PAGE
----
A Colorado Parks and Wildlife pathologist found human remains inside the stomachs of a sow and her yearling that wildlife officers suspect of killing and eating a 39-year-old woman Friday night north of Durango, according to the state agency.
The wildlife pathologist found the remains in the digestive systems of the black bears Saturday night as she conducted necropsies of three bears at a CPW health lab in Fort Collins, according to a news release issued Sunday night. A necropsy is a scientific dissection and examination of an animal, similar to an autopsy of a human.
No human remains were found in the stomach of a second yearling euthanized with the other two, according to the release.
The La Plata County Coroner’s Office is expected to conduct an autopsy on the deceased woman Tuesday. The coroner will determine the official cause of death.
Coroner Jann Smith said the woman’s identity will likely be release following Tuesday’s autopsy.
The three bears were discovered near the woman’s mauled body after a search by CPW wildlife officers, which included a team of U.S. Department of Agriculture Wildlife Services trained tracking dogs, according to the release.
CPW wildlife officers called in the dog team after the woman’s body was found off County Road 203 near Trimble Lane, north of Durango.
A text alert sent to some residents in the Animas Valley said the fatal bear attack occurred in the 5900 block of County Road 203, south of Trimble Lane.
The woman was apparently on a walk with her dog dogs, according to the La Plata County Sheriff’s Office, which spoke with the woman’s boyfriend. The boyfriend told the Sheriff’s Office he returned home about 8:30 p.m. and found the two dogs outside their home, but the woman was missing. He searched for the woman and found her body about 9:30 p.m. He then called 911 to report the incident.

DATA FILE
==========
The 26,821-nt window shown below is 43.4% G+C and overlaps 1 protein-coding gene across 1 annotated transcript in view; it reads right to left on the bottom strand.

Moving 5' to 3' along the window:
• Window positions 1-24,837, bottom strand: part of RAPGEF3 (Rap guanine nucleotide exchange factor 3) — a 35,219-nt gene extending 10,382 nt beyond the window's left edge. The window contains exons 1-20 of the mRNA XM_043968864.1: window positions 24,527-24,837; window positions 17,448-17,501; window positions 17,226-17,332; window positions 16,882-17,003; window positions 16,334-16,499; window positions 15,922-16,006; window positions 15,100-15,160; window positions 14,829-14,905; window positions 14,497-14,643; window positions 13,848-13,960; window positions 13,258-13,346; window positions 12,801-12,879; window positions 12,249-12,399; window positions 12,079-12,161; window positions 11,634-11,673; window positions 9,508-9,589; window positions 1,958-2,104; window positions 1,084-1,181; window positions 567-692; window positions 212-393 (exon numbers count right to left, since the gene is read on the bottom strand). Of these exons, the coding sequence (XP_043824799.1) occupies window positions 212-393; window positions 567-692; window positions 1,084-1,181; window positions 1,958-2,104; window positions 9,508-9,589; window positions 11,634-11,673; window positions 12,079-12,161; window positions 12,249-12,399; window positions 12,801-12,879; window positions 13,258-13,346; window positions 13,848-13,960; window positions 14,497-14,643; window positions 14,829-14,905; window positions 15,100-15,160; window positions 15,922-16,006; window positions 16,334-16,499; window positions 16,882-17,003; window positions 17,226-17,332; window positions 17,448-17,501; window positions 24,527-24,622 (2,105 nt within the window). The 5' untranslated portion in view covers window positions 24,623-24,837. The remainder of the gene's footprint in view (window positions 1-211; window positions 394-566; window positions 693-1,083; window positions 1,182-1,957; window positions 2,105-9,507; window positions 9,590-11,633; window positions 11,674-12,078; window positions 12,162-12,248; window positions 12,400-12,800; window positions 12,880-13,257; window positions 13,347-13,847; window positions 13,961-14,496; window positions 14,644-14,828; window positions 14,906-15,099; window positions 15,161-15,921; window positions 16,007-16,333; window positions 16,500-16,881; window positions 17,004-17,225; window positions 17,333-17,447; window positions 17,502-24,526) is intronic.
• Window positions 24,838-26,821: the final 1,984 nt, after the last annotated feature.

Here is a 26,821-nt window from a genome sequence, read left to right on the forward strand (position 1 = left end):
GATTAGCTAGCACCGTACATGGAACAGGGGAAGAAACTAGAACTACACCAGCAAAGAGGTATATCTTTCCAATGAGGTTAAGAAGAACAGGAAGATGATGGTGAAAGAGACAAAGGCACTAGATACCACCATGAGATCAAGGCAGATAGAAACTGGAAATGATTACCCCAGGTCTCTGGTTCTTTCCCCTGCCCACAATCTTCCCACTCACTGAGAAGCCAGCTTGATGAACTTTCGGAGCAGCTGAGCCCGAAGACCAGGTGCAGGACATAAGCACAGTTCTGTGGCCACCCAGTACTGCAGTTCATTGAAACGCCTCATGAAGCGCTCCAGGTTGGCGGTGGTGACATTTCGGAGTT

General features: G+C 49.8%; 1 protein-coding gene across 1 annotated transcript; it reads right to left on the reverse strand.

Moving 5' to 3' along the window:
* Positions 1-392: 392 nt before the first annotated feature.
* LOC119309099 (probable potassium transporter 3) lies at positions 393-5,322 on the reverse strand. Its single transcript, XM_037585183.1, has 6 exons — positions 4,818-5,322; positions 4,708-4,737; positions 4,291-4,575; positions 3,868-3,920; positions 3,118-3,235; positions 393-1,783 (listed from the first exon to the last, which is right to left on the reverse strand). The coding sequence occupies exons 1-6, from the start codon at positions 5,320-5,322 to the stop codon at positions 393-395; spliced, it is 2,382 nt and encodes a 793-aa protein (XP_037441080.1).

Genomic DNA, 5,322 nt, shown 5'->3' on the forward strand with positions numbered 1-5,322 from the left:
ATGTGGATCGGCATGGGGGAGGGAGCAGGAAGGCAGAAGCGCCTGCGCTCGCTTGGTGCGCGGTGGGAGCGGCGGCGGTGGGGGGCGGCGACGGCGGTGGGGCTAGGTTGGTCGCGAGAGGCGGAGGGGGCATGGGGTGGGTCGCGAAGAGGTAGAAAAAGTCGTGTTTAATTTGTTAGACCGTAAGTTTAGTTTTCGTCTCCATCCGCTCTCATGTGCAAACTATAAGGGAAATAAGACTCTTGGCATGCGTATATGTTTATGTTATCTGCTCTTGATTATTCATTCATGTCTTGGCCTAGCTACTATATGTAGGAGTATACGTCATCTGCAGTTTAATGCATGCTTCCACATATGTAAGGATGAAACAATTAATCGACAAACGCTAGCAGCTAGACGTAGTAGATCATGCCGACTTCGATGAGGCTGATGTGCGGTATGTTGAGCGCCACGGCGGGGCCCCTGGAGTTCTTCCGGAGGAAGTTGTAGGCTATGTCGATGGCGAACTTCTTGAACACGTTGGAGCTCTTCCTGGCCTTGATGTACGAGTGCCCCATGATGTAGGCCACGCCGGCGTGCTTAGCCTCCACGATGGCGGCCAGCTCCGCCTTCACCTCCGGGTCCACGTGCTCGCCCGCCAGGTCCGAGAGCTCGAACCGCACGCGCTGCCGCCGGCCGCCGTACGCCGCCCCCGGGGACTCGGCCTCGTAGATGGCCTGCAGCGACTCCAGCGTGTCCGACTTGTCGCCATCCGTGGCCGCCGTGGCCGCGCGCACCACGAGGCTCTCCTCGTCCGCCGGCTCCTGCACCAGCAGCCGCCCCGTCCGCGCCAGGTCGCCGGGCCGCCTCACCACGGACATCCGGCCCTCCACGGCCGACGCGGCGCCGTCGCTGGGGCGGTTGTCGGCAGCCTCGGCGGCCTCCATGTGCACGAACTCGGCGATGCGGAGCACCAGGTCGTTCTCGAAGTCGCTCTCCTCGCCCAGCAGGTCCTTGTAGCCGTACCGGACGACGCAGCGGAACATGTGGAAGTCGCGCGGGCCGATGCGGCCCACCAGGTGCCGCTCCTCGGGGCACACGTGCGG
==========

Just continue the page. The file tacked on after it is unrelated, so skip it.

Wildlife officers suspected a bear attack based on the trauma and obvious signs of consumption on the body and an abundance of bear scat and hair at the scene.
“Our thoughts and prayers go out to the boyfriend, family and friends of the woman we lost in this tragic event,” said Cory Chick, CPW Southwest Region manager. “We cannot determine with exact certainty how or why this attack took place, but it is important for the public not to cast blame on this woman for the unfortunate and tragic event.
“There are inherent risks anyone takes when venturing outdoors. That could be from wildlife, the landscape, weather events or other circumstances one cannot plan for.”
Bear attacks are considered “extremely rare,” according to CPW, and attacks resulting in death are even more rare. The last time a fatal bear attack occurred in Colorado was Aug. 7, 2009, when a 74-year-old woman was killed and partially eaten by a bear at her home near Ouray. A CPW investigation determined the victim illegally fed bears through a fence in her yard, according to a news release issued Saturday.
Besides finding human remains in two of the bears, CPW’s wildlife pathologist said she found nothing abnormal in the bears. All three appeared to be healthy. The sow (adult female) bear weighed 204 pounds while the yearlings weighed 58 and 66 pounds, respectively.